KQED Radio
KQED Newssee more
Latest Newscasts:KQEDNPR
Player Sponsored By
upper waypoint

Survivors of Violent Felonies Challenge State’s Tough-on-Crime Policies

Save ArticleSave Article
Failed to save article

Please try again

4/08/14- The National Victim Rights March in Sacramento attended by Governor Jerry Brown and victims' families from across the state. (Kathryn Hunts)

Since the 1990s, lawmakers and advocates have justified harsh anti-crime policies, like California’s Three Strikes Law, as a way to bring justice to the victims of violent crimes. But a new movement is emerging that centers crime survivors, especially women of color, who are often overlooked by a system that’s supposed to help them with services and support – and who don’t always agree with the tough-on-crime agenda. We’ll talk about how the conversation about justice for crime survivors is shifting in California.


Marisa Lagos, politics correspondent, KQED; co-host, KQED's Political Breakdown show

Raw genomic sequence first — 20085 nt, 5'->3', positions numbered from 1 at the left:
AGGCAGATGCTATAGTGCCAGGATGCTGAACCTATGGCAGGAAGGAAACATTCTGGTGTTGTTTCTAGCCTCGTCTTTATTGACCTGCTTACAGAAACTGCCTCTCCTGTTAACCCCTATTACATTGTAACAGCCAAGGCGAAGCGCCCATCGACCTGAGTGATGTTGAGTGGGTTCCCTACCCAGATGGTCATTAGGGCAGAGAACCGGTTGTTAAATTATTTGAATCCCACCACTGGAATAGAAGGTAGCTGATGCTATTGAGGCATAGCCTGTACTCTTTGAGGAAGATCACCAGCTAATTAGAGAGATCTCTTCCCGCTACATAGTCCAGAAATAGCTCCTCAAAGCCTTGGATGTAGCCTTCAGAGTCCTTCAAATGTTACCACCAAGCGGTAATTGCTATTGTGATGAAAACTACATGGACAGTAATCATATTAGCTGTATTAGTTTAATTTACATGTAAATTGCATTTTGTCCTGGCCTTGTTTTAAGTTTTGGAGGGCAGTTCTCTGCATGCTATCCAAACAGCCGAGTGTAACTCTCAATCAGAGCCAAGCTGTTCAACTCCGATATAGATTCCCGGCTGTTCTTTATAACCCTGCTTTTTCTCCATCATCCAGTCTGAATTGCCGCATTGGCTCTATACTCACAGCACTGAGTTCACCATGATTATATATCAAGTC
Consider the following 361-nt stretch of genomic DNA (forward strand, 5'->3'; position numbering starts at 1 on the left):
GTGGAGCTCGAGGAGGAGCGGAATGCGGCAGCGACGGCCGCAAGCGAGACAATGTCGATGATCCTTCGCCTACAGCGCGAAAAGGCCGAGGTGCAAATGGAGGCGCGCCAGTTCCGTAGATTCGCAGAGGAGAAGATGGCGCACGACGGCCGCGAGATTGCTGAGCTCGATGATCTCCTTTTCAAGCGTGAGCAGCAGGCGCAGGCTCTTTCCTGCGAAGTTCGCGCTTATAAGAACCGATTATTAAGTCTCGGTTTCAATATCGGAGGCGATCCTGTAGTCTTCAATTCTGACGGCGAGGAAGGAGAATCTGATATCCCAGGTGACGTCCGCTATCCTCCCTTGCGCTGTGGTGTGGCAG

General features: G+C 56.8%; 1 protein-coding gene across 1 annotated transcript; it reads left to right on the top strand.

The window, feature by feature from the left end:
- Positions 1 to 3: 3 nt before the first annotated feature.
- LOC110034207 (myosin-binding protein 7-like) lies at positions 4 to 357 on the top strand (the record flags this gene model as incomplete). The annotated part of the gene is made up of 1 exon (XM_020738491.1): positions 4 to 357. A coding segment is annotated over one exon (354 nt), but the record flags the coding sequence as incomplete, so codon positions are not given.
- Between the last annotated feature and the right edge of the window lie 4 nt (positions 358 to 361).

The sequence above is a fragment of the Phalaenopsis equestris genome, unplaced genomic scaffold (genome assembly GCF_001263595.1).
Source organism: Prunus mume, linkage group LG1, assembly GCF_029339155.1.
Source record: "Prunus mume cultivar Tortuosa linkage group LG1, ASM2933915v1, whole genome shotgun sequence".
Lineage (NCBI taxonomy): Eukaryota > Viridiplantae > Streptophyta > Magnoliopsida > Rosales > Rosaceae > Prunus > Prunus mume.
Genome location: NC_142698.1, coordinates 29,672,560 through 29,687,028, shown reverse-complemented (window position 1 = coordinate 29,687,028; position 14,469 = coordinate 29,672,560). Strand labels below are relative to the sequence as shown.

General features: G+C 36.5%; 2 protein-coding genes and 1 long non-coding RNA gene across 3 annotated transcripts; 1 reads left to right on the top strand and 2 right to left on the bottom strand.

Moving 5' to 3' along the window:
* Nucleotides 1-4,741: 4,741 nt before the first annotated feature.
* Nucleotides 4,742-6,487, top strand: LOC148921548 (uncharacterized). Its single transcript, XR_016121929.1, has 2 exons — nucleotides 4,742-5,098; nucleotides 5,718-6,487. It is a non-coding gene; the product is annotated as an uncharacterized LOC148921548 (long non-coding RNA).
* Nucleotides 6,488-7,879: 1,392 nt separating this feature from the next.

Lenore Anderson, president, Alliance for Safety and Justice

Mariam El-menshawi, director, California Victims Legal Resource Center; adjunct professor, University of the Pacific, McGeorge School of Law

Paris Davis, intervention director, Youth ALIVE!


lower waypoint
next waypoint
Electronic Music Composer Suzanne Ciani Celebrates Groundbreaking CareerBumpy Financial Aid Rollout Worrying Students, Colleges'Why We Remember' with Neuroscientist Dr. Charan RanganathWhat’s Driving Brazen Retail Theft and What Should We Do About It?U.S. Military Struggles to Fill Its RanksThe Future of Wine At Center of Napa County Supervisors ElectionForum From the Archives: Brutality of Philippines’ War on Drugs Laid Bare in ‘Some People Need Killing’Forum From the Archives: Doing Democracy: Jennifer Pahlka on How to 'Recode America'The 'Extremely Hardcore' Story of Elon Musk's Twitter TakeoverJulie and John Gottman on How to ‘Turn Conflict into Connection'